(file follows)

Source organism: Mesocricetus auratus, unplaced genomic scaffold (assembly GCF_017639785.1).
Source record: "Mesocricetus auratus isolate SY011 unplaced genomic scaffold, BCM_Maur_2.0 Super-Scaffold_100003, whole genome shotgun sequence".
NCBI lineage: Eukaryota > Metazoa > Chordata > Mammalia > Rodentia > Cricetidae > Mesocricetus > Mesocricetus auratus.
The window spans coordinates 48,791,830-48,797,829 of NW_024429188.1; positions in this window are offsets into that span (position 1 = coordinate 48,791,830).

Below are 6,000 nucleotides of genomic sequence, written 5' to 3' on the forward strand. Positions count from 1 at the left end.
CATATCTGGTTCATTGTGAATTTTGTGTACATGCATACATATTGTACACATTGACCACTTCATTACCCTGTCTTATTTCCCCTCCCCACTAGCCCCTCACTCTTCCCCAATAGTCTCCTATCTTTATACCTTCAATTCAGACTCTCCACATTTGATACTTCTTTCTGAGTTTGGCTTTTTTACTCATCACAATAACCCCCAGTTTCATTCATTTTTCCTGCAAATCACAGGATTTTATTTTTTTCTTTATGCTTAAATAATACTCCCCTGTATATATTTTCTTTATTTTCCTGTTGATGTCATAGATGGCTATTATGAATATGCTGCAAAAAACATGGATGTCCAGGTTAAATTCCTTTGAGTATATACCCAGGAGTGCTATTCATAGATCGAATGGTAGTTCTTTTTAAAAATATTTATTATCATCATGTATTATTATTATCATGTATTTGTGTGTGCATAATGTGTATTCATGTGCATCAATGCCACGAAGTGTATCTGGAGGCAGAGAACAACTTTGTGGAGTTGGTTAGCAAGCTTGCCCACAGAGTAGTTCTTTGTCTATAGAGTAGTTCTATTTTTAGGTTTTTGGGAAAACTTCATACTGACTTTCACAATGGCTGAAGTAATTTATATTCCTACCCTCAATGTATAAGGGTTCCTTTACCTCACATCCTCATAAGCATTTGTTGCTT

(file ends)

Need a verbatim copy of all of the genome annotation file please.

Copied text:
Source organism: Mesocricetus auratus, unplaced genomic scaffold (assembly GCF_017639785.1).
Source record: "Mesocricetus auratus isolate SY011 unplaced genomic scaffold, BCM_Maur_2.0 Super-Scaffold_100003, whole genome shotgun sequence".
NCBI lineage: Eukaryota > Metazoa > Chordata > Mammalia > Rodentia > Cricetidae > Mesocricetus > Mesocricetus auratus.
The window spans coordinates 48,791,830-48,797,829 of NW_024429188.1; positions in this window are offsets into that span (position 1 = coordinate 48,791,830).

Below are 6,000 nucleotides of genomic sequence, written 5' to 3' on the forward strand. Positions count from 1 at the left end.
CATATCTGGTTCATTGTGAATTTTGTGTACATGCATACATATTGTACACATTGACCACTTCATTACCCTGTCTTATTTCCCCTCCCCACTAGCCCCTCACTCTTCCCCAATAGTCTCCTATCTTTATACCTTCAATTCAGACTCTCCACATTTGATACTTCTTTCTGAGTTTGGCTTTTTTACTCATCACAATAACCCCCAGTTTCATTCATTTTTCCTGCAAATCACAGGATTTTATTTTTTTCTTTATGCTTAAATAATACTCCCCTGTATATATTTTCTTTATTTTCCTGTTGATGTCATAGATGGCTATTATGAATATGCTGCAAAAAACATGGATGTCCAGGTTAAATTCCTTTGAGTATATACCCAGGAGTGCTATTCATAGATCGAATGGTAGTTCTTTTTAAAAATATTTATTATCATCATGTATTATTATTATCATGTATTTGTGTGTGCATAATGTGTATTCATGTGCATCAATGCCACGAAGTGTATCTGGAGGCAGAGAACAACTTTGTGGAGTTGGTTAGCAAGCTTGCCCACAGAGTAGTTCTTTGTCTATAGAGTAGTTCTATTTTTAGGTTTTTGGGAAAACTTCATACTGACTTTCACAATGGCTGAAGTAATTTATATTCCTACCCTCAATGTATAAGGGTTCCTTTACCTCACATCCTCATAAGCATTTGTTGCTT